“According to the International Lake Ontario – St. Lawrence River Board, Lake Ontario peaked at an elevation of 75.88 [metres] on May 29th,” said Paul McCoy, Planning and Regulations Manager for Quinte Conservation. “This is the highest level that Lake Ontario has reached since 1918 (this is when record keeping of lake levels began). This year’s high water surpassed the 1:100 year flood elevation [75.80 metres] for Lake Ontario” (personal communication, November 3, 2017).
Provincially and even within your own municipality, setbacks for development are based on the 1:100-year flood plain elevation. In our general area, it has been the large river systems (Moira River, Napanee River, Salmon River) that typically experience routine flooding not Lake Ontario/Bay of Quinte, so the high levels on the Lake this summer took most people by surprise. Another surprising factor for most waterfront owners was the timeline. Again, in a river system, flood waters will come and go in a week or two, but when Lake Ontario floods, it will be months before waterfront owners start to see a decline.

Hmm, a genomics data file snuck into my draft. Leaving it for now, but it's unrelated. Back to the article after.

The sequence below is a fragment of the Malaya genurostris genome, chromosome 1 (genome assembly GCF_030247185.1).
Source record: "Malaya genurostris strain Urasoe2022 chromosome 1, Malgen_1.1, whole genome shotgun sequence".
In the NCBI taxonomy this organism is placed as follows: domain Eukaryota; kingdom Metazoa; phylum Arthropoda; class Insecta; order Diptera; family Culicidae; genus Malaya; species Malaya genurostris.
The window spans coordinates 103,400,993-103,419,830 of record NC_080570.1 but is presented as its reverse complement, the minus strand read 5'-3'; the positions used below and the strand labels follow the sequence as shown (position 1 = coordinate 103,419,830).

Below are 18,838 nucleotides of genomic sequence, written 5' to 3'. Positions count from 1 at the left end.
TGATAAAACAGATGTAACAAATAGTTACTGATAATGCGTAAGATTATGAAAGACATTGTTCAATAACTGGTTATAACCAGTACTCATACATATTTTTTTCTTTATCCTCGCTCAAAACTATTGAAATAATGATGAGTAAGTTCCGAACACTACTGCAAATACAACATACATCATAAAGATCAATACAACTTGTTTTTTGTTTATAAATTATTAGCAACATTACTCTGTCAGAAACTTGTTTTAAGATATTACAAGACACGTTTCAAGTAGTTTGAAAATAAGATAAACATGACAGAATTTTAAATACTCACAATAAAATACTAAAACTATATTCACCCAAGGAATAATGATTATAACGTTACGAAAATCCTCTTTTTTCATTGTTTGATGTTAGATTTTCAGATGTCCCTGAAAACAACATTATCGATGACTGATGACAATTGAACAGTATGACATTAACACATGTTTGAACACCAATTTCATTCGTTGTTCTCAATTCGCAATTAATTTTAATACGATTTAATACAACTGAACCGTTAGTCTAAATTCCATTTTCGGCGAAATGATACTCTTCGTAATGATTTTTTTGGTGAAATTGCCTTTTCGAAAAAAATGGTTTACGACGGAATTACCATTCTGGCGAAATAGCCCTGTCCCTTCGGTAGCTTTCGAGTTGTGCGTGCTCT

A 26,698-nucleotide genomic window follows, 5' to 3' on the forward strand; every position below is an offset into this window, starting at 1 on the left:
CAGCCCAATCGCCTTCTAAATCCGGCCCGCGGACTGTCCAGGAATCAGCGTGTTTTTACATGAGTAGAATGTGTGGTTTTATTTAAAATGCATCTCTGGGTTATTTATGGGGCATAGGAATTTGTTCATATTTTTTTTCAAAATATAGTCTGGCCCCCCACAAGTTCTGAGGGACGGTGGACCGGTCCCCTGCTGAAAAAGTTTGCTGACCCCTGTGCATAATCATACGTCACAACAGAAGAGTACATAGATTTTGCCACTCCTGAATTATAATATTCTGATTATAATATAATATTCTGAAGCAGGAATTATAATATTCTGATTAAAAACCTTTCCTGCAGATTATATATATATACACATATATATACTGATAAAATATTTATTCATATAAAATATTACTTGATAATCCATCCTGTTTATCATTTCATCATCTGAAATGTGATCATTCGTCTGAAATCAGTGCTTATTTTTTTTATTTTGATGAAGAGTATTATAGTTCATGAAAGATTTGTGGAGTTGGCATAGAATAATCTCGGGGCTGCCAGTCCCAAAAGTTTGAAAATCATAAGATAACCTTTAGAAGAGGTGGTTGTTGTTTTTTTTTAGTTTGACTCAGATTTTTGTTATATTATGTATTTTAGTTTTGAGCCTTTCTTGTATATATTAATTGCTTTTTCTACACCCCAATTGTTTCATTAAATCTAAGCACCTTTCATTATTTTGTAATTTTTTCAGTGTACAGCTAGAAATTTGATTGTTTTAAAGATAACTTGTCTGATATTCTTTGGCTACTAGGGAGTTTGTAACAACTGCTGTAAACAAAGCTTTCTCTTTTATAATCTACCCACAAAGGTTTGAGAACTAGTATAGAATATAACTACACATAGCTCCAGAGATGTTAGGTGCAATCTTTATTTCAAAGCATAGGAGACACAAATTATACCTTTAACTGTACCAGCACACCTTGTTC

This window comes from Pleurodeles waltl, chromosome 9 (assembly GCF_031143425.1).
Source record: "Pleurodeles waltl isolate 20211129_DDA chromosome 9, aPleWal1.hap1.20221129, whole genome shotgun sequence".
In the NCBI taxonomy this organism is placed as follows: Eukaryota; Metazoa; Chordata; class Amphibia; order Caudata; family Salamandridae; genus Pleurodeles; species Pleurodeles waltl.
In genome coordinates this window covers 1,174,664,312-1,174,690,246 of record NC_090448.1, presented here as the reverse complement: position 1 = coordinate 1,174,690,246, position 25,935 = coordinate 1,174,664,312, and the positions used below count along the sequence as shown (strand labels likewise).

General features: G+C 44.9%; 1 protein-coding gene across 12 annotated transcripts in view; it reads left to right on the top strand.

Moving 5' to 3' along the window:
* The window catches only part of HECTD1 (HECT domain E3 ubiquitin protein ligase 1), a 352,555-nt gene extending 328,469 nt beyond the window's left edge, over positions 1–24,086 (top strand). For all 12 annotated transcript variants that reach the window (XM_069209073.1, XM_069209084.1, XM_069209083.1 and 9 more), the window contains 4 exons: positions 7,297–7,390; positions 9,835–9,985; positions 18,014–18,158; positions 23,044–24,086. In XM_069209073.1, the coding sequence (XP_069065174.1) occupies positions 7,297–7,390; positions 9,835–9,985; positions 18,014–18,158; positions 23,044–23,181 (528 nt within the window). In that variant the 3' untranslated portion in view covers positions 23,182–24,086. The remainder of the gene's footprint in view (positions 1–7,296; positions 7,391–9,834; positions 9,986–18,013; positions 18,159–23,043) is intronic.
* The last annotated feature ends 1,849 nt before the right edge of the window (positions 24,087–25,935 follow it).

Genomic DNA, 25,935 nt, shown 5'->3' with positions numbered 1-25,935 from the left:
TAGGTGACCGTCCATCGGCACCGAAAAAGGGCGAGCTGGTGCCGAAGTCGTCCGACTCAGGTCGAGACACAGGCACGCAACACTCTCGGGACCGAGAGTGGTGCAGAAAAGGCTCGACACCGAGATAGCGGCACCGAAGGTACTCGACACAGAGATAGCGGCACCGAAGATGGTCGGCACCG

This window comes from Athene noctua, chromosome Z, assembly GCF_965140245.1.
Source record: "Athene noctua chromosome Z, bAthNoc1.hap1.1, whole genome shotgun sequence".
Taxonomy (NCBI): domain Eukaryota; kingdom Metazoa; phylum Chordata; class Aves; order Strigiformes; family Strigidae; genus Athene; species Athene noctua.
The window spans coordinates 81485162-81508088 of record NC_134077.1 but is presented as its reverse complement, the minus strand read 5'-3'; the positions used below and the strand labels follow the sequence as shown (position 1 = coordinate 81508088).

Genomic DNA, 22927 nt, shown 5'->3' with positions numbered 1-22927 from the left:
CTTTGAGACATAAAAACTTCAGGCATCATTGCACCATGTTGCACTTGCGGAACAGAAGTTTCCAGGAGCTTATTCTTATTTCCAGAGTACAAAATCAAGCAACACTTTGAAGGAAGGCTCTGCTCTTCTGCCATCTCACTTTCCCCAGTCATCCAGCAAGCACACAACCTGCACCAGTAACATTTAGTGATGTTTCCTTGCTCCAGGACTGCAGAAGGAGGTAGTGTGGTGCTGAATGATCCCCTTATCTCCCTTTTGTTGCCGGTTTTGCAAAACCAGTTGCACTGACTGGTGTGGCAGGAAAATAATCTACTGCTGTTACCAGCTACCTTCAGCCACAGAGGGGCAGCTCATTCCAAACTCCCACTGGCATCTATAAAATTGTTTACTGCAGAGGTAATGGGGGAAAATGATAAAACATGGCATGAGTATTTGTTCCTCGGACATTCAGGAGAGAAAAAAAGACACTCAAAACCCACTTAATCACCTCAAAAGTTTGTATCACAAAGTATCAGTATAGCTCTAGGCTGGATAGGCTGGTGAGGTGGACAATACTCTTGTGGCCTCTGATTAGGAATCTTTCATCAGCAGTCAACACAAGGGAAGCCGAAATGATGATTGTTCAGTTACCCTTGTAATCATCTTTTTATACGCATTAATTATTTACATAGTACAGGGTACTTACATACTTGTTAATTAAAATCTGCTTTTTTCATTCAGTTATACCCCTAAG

Shoreline damage is a nuisance but it is not irreparable. Here are three steps you can take towards fixing or preventing any damage.
1) Reach out to an expert
Contacting an expert is a great first step. Not only can they advise you on how best to prevent erosion and address it once it has begun, but they can guide you through the tedious task of getting the right permits and adhering to the regulations.
2) Work to develop a plan
Once you’ve contacted an expert for advice you can start developing a plan that suits your property, budget, and style. This could mean simply addressing the problem area or working with a shoreline restoration expert and designer to develop an outdoor living space you and your family can use safely, forever. There are several types of shoreline restoration methods, both natural and structural. Each has its own style and offers its own set of benefits. Some restoration methods include using materials such as riprap, boulders, armour stone, and naturalized plantings.
3) Make yourself aware of time constraints
Depending on the type of restoration required there is Ministry blackout periods to be aware of that may impact the timing of your repair. The best thing to do is to call a shoreline restoration expert in the landscaping “low-season” (fall/winter), so come springtime all the plans are set and ready to be executed.